An Optimistic Student Battles Multiple Sclerosis

Fernando%27s+overpowering+optimism+is+obvious+by+his+huge+smile.
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An Optimistic Student Battles Multiple Sclerosis

Fernando's overpowering optimism is obvious by his huge smile.

Fernando's overpowering optimism is obvious by his huge smile.

Fernando's overpowering optimism is obvious by his huge smile.

Fernando's overpowering optimism is obvious by his huge smile.

Eduardo Mazariegos, Contributor

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Students at SRHS might know Fernando as the student that says “Yea bro” across the hall or maybe as the student that had the last shot at the student vs teacher basketball ball game. Yet, many students at school don’t know that he has multiple sclerosis.

Multiple sclerosis is a disease that involves damage to the nerve cells of the spinal cord and brain.

I was at the school library during my free period studying, and then I started talking to the San Rafael High School senior Fernando Hernandez (he recently changed his last name). Our conversation led to him explaining about a disease called multiple sclerosis which affects him greatly. We had a long conversation about the disease and he even brought me a book from the library called Multiple Sclerosis by Edward Susman. The next day I asked him if I could write about him, and I got his timid approval but with a positive attitude.

I went to San Pedro Elementary with Fernando. I noticed he had a slightly crooked back, and I assumed he got into an accident. I remember during recess we would play soccer with the rest of our grade.

“I remember those days in San Pedro that we would all play soccer…that was the best feeling,” Fernando said with glee.

The transition from elementary school to middle school was difficult for Fernando. One school day he woke up with a painful migraine, so he went to the clinic the same morning. The clinic told him they couldn’t help, so they sent him to UCSF. At UCSF he was diagnosed with multiple sclerosis. He was told he couldn’t do any physical activities because it could threaten his life.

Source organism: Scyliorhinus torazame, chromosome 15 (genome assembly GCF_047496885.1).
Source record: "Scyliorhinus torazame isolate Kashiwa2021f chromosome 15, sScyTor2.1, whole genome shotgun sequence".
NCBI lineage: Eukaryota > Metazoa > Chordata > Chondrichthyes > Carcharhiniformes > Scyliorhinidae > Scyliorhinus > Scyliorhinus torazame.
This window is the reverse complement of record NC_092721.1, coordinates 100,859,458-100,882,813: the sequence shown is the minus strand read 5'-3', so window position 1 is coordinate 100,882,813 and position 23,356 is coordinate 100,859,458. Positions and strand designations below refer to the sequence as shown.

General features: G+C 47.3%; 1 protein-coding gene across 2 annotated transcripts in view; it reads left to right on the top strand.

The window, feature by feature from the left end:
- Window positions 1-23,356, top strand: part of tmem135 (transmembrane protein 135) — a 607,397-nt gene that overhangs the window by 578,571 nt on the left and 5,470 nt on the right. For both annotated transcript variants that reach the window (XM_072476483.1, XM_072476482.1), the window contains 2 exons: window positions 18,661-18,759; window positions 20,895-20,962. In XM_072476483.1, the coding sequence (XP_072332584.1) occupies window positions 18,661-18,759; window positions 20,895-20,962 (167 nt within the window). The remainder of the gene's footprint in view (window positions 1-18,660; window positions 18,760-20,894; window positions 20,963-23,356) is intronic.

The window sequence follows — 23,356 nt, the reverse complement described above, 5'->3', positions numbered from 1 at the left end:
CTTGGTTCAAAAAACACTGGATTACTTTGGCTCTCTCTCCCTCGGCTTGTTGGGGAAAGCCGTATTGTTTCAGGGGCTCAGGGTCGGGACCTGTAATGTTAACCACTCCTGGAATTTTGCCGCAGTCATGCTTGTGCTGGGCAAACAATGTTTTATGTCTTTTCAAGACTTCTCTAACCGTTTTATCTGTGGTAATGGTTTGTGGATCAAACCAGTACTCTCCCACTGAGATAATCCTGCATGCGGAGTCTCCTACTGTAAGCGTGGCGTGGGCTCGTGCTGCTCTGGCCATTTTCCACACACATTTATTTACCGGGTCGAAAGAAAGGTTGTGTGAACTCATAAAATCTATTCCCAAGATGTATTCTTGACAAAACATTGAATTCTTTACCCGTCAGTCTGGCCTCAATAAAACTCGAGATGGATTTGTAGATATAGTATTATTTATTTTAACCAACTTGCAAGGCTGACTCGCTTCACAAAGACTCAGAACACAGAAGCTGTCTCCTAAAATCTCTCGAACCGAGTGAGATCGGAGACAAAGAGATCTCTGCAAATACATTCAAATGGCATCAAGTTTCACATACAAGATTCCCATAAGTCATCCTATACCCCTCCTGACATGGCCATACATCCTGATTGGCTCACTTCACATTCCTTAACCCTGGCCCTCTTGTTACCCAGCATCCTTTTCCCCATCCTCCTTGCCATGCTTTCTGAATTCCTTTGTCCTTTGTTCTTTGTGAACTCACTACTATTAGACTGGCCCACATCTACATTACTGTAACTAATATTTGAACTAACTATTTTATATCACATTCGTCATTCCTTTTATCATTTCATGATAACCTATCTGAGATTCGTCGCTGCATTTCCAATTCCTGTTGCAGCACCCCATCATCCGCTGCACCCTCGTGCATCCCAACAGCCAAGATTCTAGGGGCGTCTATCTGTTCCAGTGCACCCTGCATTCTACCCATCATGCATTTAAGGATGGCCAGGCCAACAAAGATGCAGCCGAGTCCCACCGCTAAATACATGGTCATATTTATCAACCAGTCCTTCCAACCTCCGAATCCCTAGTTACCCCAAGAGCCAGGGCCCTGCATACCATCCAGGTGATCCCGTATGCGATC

“I was nervous and scared that day. I used to play soccer. It was fun and my father would always watch me. When I was told that I couldn’t play soccer, it just made me sad,” said Fernando.

When I was a sophomore, I had world history with him. Immediately I noticed how bold and funny he was. Occasionally he would get the class’s attention by making jokes, and he would always eat his food during class. I found it hilarious since we had lunch right before class. Sometimes he was funny and sometimes he’d irritate me with his non-stop chatting. I quite admired him for his confidence and lovely personality. Either way, he has always been a person with plenty of spirit despite his health challenges.

Having that one conversation with Fernando about his health condition changed my perspective. I now understand why he likes getting attention. Multiple sclerosis stripped him of his ability to do many activities that allow him to be happy. He gets the class’s attention because it helps him keep his positive attitude, but he did not always have a positive attitude.

Ben Johnson, campus security at SRHS, could identify his MS by his fatigue in his freshman year. Also, he knew he had MS because he gets a report of students that need support. Ben has become like a mentor to Fernando throughout his high school experience.

“Not many people notice his multiple sclerosis after his freshman year because I got him into the weight room to do strength training,” said Ben.

“I am impressed on Fernando’s transformation from freshman year to now. He’s physically stronger, sometimes he slides to mild depression,” said Ben.

When Fernando slides to mild depression, he recognizes the situation and controls his personality and illness.

“He is really enjoyable to be around, so he makes friends easily. Now he’s very a social and an outgoing person. That was not the case his freshman year,” Ben said proudly.

I showed him an image of a glass of water and I asked him, “is this glass half full or half empty?”

“The glass of water is half full,” said the ever-optimistic Fernando.

There are very few students at SRHS that know about Fernando’s MS, and their opinions of him are nothing but positive.

“I think Fernando’s multiple sclerosis is not noticeable. I see him as a normal person like everyone else,” said SRHS junior Dominic Blanco

“I noticed he’s willing to talk more about himself and he is a very cool person,” added SRHS junior Angelina Covillo.

Fernando has a strong admiration for Ben.

“If it was not for Ben I would have probably dropped out of high school because he has helped me grown and he helps me with my problems,” said Fernando.

No doubt Ben’s character has helped Fernando succeed. I think Fernando is being modest because the obstacles changed him and Ben only guided him. He was not obligated by Ben to overcome the obstacle of MS. He did it of his own will. From what I can see, Fernando is a force of his own.

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